Posterior lobe of cerebellum

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Posterior lobe of cerebellum
Figure 3: Cerebellum and surrounding regions; sagittal view of one hemisphere. "I" is posterior lobe.
Figure 4: Schematic representation of the major anatomical subdivisions of the cerebellum. Superior view of an "unrolled" cerebellum, placing the vermis in one plane.
Latin lobus posterior cerebelli
NeuroNames hier-657
NeuroLex ID Posterior lobe of the cerebellum
TA A14.1.07.201
FMA 72252
Anatomical terms of neuroanatomy

The posterior lobe of cerebellum or neocerebellum, is the portion of the cerebellum below the primary fissure.[1]

It is sometimes called the neocerebellum[2] since phylogenetically it is the newest part of the cerebellum. It plays an important role in fine motor coordination, specifically in the inhibition of involuntary movement via inhibitory neurotransmitters, especially GABA.[2]

The posterior lobe receives input mainly from the brainstem (i.e., reticular formation and inferior olivary nucleus) and cerebral cortex.[3]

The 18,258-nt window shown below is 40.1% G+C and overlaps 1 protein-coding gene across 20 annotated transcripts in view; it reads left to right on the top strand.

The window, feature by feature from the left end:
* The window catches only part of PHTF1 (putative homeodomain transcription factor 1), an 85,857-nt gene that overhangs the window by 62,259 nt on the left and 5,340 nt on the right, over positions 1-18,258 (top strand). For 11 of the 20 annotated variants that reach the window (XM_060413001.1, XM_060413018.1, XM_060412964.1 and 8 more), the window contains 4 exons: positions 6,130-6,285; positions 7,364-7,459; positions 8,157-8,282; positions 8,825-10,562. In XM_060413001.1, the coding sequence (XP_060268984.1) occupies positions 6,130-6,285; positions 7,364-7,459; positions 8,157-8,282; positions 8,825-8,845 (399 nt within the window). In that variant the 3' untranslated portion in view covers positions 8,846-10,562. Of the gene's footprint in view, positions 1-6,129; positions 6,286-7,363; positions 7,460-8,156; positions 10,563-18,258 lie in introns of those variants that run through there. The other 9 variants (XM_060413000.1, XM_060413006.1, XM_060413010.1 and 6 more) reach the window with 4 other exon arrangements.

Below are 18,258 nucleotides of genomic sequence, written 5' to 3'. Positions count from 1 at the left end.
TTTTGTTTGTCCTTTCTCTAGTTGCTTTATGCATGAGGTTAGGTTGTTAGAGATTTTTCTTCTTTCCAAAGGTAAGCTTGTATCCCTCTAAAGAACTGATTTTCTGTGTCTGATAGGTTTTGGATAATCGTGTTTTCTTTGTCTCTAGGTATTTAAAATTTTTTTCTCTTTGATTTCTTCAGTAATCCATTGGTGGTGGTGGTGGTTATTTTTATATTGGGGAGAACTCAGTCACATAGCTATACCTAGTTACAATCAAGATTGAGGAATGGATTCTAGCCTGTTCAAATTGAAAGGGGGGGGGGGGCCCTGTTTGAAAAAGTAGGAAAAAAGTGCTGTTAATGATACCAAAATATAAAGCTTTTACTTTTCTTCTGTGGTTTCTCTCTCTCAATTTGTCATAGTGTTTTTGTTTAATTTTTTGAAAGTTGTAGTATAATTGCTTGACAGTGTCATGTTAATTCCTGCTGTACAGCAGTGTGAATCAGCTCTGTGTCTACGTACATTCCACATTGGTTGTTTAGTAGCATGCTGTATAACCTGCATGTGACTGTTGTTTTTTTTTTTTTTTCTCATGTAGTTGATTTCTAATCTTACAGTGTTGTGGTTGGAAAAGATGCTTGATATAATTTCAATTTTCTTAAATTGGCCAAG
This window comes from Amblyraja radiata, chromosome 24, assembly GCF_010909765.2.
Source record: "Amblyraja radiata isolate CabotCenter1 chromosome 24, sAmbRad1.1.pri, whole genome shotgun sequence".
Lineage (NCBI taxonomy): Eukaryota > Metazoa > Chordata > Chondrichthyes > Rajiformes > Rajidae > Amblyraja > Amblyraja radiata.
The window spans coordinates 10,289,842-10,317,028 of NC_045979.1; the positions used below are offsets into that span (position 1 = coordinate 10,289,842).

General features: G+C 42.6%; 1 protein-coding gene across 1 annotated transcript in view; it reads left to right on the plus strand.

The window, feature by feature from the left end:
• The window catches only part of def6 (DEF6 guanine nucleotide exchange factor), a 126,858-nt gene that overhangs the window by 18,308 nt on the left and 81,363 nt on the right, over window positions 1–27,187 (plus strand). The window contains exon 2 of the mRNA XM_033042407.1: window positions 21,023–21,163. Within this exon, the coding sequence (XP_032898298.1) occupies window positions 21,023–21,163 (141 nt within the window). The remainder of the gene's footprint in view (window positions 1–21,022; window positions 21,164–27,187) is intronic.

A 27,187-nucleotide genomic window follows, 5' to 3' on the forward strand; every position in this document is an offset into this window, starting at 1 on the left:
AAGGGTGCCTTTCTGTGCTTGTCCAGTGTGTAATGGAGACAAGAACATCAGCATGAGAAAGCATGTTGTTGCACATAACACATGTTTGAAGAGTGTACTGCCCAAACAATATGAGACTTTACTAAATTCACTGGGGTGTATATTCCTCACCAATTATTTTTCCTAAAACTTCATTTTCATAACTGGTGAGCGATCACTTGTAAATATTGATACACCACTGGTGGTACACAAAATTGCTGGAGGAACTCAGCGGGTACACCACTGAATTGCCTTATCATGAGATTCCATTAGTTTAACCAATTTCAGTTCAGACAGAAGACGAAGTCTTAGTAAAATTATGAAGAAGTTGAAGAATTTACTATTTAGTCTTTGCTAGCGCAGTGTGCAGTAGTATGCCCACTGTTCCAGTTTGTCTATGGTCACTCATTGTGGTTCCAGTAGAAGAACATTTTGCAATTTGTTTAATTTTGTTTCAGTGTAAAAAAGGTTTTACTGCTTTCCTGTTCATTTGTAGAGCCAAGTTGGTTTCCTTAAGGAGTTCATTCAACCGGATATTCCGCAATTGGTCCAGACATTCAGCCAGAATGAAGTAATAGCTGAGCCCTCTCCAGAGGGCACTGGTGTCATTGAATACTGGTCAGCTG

It also has activation linked to happiness.[4]


  1. ^ "". [self-published source?][unreliable medical source?]
  2. ^ a b "The Cerebellum". 
  3. ^ Siegel, Allan Siegel, Hreday N. Sapru ; case histories written by Heidi E. (2011). Essential neuroscience (2nd ed.). Philadelphia: Wolters Kluwer Health/Lippincott Williams & Wilkins. p. 190. ISBN 978-0-7817-8383-5. 
  4. ^ Schienle A, Scharmüller W (August 2013). "Cerebellar activity and connectivity during the experience of disgust and happiness". Neuroscience. 246: 375–81. doi:10.1016/j.neuroscience.2013.04.048. PMID 23639880. 

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